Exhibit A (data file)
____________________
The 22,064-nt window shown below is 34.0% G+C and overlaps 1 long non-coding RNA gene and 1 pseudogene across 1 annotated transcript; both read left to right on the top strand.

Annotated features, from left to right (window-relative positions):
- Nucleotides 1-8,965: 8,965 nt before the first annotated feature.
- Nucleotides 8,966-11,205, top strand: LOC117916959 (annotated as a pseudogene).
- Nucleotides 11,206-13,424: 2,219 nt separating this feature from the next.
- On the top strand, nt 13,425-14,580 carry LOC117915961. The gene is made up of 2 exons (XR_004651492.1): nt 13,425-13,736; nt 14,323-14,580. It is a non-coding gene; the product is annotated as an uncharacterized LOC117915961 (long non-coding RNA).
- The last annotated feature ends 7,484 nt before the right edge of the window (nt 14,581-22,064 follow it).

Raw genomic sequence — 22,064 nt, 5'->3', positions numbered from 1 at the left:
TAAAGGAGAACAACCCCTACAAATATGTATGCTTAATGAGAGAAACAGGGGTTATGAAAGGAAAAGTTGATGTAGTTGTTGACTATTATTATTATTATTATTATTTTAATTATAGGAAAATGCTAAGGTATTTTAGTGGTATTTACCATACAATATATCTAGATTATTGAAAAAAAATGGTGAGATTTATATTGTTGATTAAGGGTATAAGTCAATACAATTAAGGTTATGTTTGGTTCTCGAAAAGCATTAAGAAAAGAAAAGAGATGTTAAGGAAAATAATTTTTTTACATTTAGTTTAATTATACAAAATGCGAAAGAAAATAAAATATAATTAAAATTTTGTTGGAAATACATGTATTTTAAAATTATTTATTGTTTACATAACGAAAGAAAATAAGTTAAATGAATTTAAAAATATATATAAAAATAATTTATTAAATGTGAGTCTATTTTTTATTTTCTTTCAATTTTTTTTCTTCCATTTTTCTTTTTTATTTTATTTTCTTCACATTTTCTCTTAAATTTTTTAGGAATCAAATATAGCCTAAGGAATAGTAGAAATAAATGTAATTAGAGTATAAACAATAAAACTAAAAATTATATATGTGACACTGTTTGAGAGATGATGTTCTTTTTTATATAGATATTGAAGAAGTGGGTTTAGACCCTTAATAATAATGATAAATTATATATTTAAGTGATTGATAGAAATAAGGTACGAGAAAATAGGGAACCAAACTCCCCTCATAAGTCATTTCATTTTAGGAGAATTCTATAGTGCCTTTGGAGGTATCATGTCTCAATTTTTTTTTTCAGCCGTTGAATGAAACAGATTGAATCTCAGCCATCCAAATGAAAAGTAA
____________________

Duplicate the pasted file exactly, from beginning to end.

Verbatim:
The 22,064-nt window shown below is 34.0% G+C and overlaps 1 long non-coding RNA gene and 1 pseudogene across 1 annotated transcript; both read left to right on the top strand.

Annotated features, from left to right (window-relative positions):
- Nucleotides 1-8,965: 8,965 nt before the first annotated feature.
- Nucleotides 8,966-11,205, top strand: LOC117916959 (annotated as a pseudogene).
- Nucleotides 11,206-13,424: 2,219 nt separating this feature from the next.
- On the top strand, nt 13,425-14,580 carry LOC117915961. The gene is made up of 2 exons (XR_004651492.1): nt 13,425-13,736; nt 14,323-14,580. It is a non-coding gene; the product is annotated as an uncharacterized LOC117915961 (long non-coding RNA).
- The last annotated feature ends 7,484 nt before the right edge of the window (nt 14,581-22,064 follow it).

Raw genomic sequence — 22,064 nt, 5'->3', positions numbered from 1 at the left:
TAAAGGAGAACAACCCCTACAAATATGTATGCTTAATGAGAGAAACAGGGGTTATGAAAGGAAAAGTTGATGTAGTTGTTGACTATTATTATTATTATTATTATTTTAATTATAGGAAAATGCTAAGGTATTTTAGTGGTATTTACCATACAATATATCTAGATTATTGAAAAAAAATGGTGAGATTTATATTGTTGATTAAGGGTATAAGTCAATACAATTAAGGTTATGTTTGGTTCTCGAAAAGCATTAAGAAAAGAAAAGAGATGTTAAGGAAAATAATTTTTTTACATTTAGTTTAATTATACAAAATGCGAAAGAAAATAAAATATAATTAAAATTTTGTTGGAAATACATGTATTTTAAAATTATTTATTGTTTACATAACGAAAGAAAATAAGTTAAATGAATTTAAAAATATATATAAAAATAATTTATTAAATGTGAGTCTATTTTTTATTTTCTTTCAATTTTTTTTCTTCCATTTTTCTTTTTTATTTTATTTTCTTCACATTTTCTCTTAAATTTTTTAGGAATCAAATATAGCCTAAGGAATAGTAGAAATAAATGTAATTAGAGTATAAACAATAAAACTAAAAATTATATATGTGACACTGTTTGAGAGATGATGTTCTTTTTTATATAGATATTGAAGAAGTGGGTTTAGACCCTTAATAATAATGATAAATTATATATTTAAGTGATTGATAGAAATAAGGTACGAGAAAATAGGGAACCAAACTCCCCTCATAAGTCATTTCATTTTAGGAGAATTCTATAGTGCCTTTGGAGGTATCATGTCTCAATTTTTTTTTTCAGCCGTTGAATGAAACAGATTGAATCTCAGCCATCCAAATGAAAAGTAA